Lira Drops as Current-Account Deficit Widens, Missing Estimates

The lira weakened after Turkey’s current-account deficit widened more than analysts’ estimated.

The lira gave back all of yesterday’s gain after central bank data showed the current-account gap expanded to $5.63 billion in January, from $4.69 billion in December, missing the $5.3 billion median-estimate of nine analysts in a Bloomberg survey.

“We expect imports to pickup in the coming months and current-account deficit to start to widen gradually,” Turk Ekonomi Bankasi AS (TEBNK) analysts including Selim Cakir and Emre Tekmen wrote in a note. The deficit will probably reach $60 billion or 6.7% of gross domestic product this year, the analysts said.

The lira depreciated 0.5 percent to 1.8067 per dollar at 1:28 p.m. in Istanbul, after appreciating 0.5 percent yesterday. Yields on two-year benchmark notes were unchanged at 5.82 percent, after rising four basis points, or 0.04 percentage point, yesterday to their highest level in a month.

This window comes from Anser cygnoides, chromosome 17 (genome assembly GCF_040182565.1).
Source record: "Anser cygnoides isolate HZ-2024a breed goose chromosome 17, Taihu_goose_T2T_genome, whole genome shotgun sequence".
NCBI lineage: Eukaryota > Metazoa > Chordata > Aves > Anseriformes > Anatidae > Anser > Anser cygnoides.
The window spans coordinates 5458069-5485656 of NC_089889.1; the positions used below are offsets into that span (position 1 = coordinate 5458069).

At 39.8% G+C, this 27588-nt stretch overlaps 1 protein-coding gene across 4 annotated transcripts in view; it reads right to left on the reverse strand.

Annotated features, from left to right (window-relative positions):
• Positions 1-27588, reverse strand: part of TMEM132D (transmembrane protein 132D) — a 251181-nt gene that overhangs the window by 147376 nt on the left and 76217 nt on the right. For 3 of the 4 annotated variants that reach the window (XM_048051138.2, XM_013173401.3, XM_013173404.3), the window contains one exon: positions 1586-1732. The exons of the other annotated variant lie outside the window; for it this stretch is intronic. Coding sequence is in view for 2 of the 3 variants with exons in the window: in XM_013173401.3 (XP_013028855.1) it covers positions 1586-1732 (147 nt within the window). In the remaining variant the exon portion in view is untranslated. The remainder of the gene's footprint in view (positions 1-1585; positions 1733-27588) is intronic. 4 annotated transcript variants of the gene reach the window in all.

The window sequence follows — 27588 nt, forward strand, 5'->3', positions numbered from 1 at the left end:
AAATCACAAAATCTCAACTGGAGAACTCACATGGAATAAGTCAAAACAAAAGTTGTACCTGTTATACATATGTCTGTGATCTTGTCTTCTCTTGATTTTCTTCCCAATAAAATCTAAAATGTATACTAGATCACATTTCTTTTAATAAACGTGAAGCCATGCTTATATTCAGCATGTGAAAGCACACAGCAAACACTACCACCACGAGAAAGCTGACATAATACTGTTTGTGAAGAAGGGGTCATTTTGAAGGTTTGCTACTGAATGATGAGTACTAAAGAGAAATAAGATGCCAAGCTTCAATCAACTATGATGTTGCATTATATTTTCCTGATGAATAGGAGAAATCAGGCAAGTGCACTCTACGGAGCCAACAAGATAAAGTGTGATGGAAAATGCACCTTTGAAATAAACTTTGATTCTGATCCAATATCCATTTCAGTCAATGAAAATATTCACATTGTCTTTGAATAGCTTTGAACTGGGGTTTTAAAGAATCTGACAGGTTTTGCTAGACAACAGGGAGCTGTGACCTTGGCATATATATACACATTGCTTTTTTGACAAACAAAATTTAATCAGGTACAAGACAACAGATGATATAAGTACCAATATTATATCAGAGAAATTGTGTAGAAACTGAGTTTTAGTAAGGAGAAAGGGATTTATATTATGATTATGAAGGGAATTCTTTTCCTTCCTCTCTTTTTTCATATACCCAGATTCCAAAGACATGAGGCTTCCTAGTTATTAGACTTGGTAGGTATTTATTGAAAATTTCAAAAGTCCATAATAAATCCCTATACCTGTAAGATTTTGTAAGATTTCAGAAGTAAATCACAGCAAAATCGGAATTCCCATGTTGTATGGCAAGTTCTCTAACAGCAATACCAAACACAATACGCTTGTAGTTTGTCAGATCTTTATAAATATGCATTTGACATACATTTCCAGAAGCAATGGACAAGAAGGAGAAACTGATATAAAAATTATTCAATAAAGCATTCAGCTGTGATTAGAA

The current-account shortfall jumped to 10 percent of gross domestic product at $75.1 billion in 2011, sending the lira 18 percent lower in what was the world’s biggest depreciation. A slowing economy last year helped in stemming the deficit to $46.9 billion, according to revised figures released by the central bank today.

“In the coming period, the deficit will continue to increase and this is probably disturbing foreign investors,” Tufan Comert, a strategist at Garanti Securities in Istanbul, said.

To contact the reporter on this story: Selcuk Gokoluk in Istanbul at sgokoluk@bloomberg.net

To contact the editor responsible for this story: Claudia Maedler at cmaedler@bloomberg.net

Press spacebar to pause and continue. Press esc to stop.

Bloomberg reserves the right to remove comments but is under no obligation to do so, or to explain individual moderation decisions.

Please enable JavaScript to view the comments powered by Disqus.